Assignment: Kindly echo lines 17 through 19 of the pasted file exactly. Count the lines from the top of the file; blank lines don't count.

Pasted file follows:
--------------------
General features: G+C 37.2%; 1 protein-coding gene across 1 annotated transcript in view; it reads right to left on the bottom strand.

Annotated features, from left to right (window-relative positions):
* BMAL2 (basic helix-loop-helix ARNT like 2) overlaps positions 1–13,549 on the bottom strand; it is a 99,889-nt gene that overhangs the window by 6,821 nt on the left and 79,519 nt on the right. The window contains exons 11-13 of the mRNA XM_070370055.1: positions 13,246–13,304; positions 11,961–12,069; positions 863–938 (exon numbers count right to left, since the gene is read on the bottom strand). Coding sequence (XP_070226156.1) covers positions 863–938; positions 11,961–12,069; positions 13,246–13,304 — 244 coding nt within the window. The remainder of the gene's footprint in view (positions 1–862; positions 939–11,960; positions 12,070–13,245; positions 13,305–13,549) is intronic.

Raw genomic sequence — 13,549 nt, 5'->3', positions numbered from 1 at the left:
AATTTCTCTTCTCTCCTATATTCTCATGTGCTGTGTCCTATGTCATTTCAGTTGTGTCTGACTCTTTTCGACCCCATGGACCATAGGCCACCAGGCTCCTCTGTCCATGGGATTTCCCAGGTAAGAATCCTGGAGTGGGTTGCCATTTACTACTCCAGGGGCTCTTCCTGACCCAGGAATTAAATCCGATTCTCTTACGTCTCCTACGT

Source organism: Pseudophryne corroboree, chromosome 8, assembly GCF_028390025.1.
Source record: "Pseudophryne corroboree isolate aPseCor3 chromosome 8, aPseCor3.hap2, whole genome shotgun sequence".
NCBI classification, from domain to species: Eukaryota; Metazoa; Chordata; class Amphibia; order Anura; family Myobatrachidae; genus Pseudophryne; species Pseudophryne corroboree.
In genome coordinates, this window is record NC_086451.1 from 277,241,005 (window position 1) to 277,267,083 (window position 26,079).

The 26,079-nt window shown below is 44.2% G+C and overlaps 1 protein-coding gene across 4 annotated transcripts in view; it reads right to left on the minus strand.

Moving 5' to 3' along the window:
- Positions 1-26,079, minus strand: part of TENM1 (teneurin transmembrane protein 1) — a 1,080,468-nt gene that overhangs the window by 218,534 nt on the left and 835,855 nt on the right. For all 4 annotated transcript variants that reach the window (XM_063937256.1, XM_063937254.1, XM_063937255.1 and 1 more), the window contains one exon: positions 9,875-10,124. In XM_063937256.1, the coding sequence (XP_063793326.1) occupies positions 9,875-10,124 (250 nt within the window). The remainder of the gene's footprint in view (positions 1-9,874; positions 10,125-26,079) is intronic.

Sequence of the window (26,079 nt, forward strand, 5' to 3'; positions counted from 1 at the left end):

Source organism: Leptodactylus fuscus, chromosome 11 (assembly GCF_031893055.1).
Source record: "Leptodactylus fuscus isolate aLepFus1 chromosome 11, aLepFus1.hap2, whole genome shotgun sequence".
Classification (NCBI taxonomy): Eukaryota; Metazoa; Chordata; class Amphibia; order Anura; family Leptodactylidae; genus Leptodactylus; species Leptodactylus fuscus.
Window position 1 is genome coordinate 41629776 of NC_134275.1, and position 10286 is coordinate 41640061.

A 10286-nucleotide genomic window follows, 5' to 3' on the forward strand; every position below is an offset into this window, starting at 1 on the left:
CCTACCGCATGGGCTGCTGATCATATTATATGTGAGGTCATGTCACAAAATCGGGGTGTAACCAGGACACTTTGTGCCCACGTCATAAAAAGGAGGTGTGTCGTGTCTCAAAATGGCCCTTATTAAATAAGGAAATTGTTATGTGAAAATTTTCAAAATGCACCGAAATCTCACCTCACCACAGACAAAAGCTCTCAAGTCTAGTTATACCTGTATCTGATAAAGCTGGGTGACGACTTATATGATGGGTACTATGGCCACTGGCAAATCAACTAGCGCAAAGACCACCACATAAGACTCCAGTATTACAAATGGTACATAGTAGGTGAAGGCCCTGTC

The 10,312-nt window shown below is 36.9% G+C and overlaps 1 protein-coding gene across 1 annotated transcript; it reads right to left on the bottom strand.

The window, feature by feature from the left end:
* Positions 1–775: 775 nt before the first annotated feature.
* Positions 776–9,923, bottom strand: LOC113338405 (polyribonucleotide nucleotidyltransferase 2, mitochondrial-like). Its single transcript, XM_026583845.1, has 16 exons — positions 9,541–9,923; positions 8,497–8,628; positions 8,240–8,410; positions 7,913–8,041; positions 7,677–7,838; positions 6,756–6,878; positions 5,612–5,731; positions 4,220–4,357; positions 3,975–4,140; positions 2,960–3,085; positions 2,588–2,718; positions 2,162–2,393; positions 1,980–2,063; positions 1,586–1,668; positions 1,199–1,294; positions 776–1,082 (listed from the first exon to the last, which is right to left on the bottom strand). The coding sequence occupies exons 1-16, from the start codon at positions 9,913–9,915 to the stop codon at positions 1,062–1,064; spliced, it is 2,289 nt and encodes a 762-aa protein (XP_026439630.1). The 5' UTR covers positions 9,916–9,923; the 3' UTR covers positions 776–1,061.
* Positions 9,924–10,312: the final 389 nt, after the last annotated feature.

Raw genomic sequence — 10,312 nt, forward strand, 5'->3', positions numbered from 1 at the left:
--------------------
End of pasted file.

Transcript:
Window position 1 is genome coordinate 41629776 of NC_134275.1, and position 10286 is coordinate 41640061.

A 10286-nucleotide genomic window follows, 5' to 3' on the forward strand; every position below is an offset into this window, starting at 1 on the left:
CCTACCGCATGGGCTGCTGATCATATTATATGTGAGGTCATGTCACAAAATCGGGGTGTAACCAGGACACTTTGTGCCCACGTCATAAAAAGGAGGTGTGTCGTGTCTCAAAATGGCCCTTATTAAATAAGGAAATTGTTATGTGAAAATTTTCAAAATGCACCGAAATCTCACCTCACCACAGACAAAAGCTCTCAAGTCTAGTTATACCTGTATCTGATAAAGCTGGGTGACGACTTATATGATGGGTACTATGGCCACTGGCAAATCAACTAGCGCAAAGACCACCACATAAGACTCCAGTATTACAAATGGTACATAGTAGGTGAAGGCCCTGTC